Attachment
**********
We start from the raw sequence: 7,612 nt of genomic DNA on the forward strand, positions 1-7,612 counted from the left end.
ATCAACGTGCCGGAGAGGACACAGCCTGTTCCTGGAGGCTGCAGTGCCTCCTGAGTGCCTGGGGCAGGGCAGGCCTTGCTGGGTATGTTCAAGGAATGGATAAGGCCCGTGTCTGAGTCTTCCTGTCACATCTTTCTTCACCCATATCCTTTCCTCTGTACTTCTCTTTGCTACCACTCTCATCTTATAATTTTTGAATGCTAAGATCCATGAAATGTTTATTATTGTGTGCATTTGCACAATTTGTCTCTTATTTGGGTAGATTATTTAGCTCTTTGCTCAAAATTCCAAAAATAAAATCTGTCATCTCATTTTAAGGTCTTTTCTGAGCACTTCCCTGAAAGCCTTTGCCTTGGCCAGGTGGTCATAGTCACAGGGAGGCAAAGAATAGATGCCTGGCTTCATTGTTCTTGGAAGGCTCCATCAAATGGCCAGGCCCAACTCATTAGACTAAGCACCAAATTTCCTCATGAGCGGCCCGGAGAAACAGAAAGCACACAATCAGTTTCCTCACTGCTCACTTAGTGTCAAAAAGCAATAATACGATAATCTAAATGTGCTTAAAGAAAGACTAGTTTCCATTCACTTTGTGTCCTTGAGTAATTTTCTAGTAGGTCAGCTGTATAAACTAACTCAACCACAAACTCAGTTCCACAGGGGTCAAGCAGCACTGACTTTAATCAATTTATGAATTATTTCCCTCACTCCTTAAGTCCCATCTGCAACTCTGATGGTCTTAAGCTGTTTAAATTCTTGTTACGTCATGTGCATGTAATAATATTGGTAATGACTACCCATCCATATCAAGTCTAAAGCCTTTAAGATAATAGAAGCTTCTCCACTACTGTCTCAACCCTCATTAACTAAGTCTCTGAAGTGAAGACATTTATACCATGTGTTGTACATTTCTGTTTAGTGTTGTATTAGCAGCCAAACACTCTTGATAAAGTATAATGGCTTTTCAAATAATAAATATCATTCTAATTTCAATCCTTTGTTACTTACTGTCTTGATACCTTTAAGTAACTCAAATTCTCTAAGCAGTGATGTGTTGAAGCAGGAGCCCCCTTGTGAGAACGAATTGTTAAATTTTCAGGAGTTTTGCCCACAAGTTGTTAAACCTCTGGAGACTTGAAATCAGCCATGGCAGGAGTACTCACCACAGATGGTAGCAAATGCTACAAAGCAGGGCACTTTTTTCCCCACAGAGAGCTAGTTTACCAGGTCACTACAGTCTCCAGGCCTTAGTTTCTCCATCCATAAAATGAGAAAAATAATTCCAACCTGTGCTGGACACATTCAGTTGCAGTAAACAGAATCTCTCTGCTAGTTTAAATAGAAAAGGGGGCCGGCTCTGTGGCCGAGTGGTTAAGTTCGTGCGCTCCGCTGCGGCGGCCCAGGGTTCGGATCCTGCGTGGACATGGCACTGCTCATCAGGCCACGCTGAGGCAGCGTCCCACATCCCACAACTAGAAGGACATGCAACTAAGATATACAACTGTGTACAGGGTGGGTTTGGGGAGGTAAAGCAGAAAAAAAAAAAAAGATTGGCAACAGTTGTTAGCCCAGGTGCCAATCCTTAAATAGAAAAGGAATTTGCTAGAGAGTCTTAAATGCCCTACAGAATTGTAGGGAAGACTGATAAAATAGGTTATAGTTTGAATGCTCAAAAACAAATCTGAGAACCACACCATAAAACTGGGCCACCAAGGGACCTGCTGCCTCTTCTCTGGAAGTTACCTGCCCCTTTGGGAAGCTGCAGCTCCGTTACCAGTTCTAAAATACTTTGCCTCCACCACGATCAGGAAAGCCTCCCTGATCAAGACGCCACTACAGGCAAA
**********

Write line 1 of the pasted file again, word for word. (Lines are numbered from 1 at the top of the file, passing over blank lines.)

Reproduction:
We start from the raw sequence: 7,612 nt of genomic DNA on the forward strand, positions 1-7,612 counted from the left end.